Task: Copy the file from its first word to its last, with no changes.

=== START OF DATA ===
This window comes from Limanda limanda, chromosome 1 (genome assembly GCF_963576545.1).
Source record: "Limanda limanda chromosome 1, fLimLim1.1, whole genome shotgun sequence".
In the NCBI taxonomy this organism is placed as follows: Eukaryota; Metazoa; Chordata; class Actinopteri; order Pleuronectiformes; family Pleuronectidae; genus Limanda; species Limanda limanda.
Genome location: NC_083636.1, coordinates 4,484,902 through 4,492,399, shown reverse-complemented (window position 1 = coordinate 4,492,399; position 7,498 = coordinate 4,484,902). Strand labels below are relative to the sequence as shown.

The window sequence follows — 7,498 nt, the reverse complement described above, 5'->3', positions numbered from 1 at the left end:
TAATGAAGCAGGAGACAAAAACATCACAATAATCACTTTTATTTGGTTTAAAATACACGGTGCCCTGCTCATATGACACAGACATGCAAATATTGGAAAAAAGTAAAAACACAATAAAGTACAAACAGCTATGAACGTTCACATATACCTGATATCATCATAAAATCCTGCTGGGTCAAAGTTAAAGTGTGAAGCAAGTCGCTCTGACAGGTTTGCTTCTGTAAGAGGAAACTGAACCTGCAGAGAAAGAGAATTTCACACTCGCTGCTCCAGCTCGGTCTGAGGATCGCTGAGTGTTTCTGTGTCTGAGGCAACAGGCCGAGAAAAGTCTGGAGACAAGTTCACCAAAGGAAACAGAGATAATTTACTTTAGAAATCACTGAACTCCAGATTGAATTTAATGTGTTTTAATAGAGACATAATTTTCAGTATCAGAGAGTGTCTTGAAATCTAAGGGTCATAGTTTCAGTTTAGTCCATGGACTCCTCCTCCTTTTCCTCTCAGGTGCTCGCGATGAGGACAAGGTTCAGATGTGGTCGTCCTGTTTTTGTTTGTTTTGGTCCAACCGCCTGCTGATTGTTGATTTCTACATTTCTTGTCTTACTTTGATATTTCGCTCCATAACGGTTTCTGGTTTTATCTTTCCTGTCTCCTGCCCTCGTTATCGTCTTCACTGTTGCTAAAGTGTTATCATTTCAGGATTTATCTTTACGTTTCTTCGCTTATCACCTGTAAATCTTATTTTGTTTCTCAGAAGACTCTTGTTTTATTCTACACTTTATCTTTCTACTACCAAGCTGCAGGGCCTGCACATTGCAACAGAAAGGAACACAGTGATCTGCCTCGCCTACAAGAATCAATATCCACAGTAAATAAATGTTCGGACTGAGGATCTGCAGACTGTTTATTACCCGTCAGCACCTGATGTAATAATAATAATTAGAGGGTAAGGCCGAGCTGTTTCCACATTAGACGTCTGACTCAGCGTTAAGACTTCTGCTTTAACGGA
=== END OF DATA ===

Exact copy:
This window comes from Limanda limanda, chromosome 1 (genome assembly GCF_963576545.1).
Source record: "Limanda limanda chromosome 1, fLimLim1.1, whole genome shotgun sequence".
In the NCBI taxonomy this organism is placed as follows: Eukaryota; Metazoa; Chordata; class Actinopteri; order Pleuronectiformes; family Pleuronectidae; genus Limanda; species Limanda limanda.
Genome location: NC_083636.1, coordinates 4,484,902 through 4,492,399, shown reverse-complemented (window position 1 = coordinate 4,492,399; position 7,498 = coordinate 4,484,902). Strand labels below are relative to the sequence as shown.

The window sequence follows — 7,498 nt, the reverse complement described above, 5'->3', positions numbered from 1 at the left end:
TAATGAAGCAGGAGACAAAAACATCACAATAATCACTTTTATTTGGTTTAAAATACACGGTGCCCTGCTCATATGACACAGACATGCAAATATTGGAAAAAAGTAAAAACACAATAAAGTACAAACAGCTATGAACGTTCACATATACCTGATATCATCATAAAATCCTGCTGGGTCAAAGTTAAAGTGTGAAGCAAGTCGCTCTGACAGGTTTGCTTCTGTAAGAGGAAACTGAACCTGCAGAGAAAGAGAATTTCACACTCGCTGCTCCAGCTCGGTCTGAGGATCGCTGAGTGTTTCTGTGTCTGAGGCAACAGGCCGAGAAAAGTCTGGAGACAAGTTCACCAAAGGAAACAGAGATAATTTACTTTAGAAATCACTGAACTCCAGATTGAATTTAATGTGTTTTAATAGAGACATAATTTTCAGTATCAGAGAGTGTCTTGAAATCTAAGGGTCATAGTTTCAGTTTAGTCCATGGACTCCTCCTCCTTTTCCTCTCAGGTGCTCGCGATGAGGACAAGGTTCAGATGTGGTCGTCCTGTTTTTGTTTGTTTTGGTCCAACCGCCTGCTGATTGTTGATTTCTACATTTCTTGTCTTACTTTGATATTTCGCTCCATAACGGTTTCTGGTTTTATCTTTCCTGTCTCCTGCCCTCGTTATCGTCTTCACTGTTGCTAAAGTGTTATCATTTCAGGATTTATCTTTACGTTTCTTCGCTTATCACCTGTAAATCTTATTTTGTTTCTCAGAAGACTCTTGTTTTATTCTACACTTTATCTTTCTACTACCAAGCTGCAGGGCCTGCACATTGCAACAGAAAGGAACACAGTGATCTGCCTCGCCTACAAGAATCAATATCCACAGTAAATAAATGTTCGGACTGAGGATCTGCAGACTGTTTATTACCCGTCAGCACCTGATGTAATAATAATAATTAGAGGGTAAGGCCGAGCTGTTTCCACATTAGACGTCTGACTCAGCGTTAAGACTTCTGCTTTAACGGA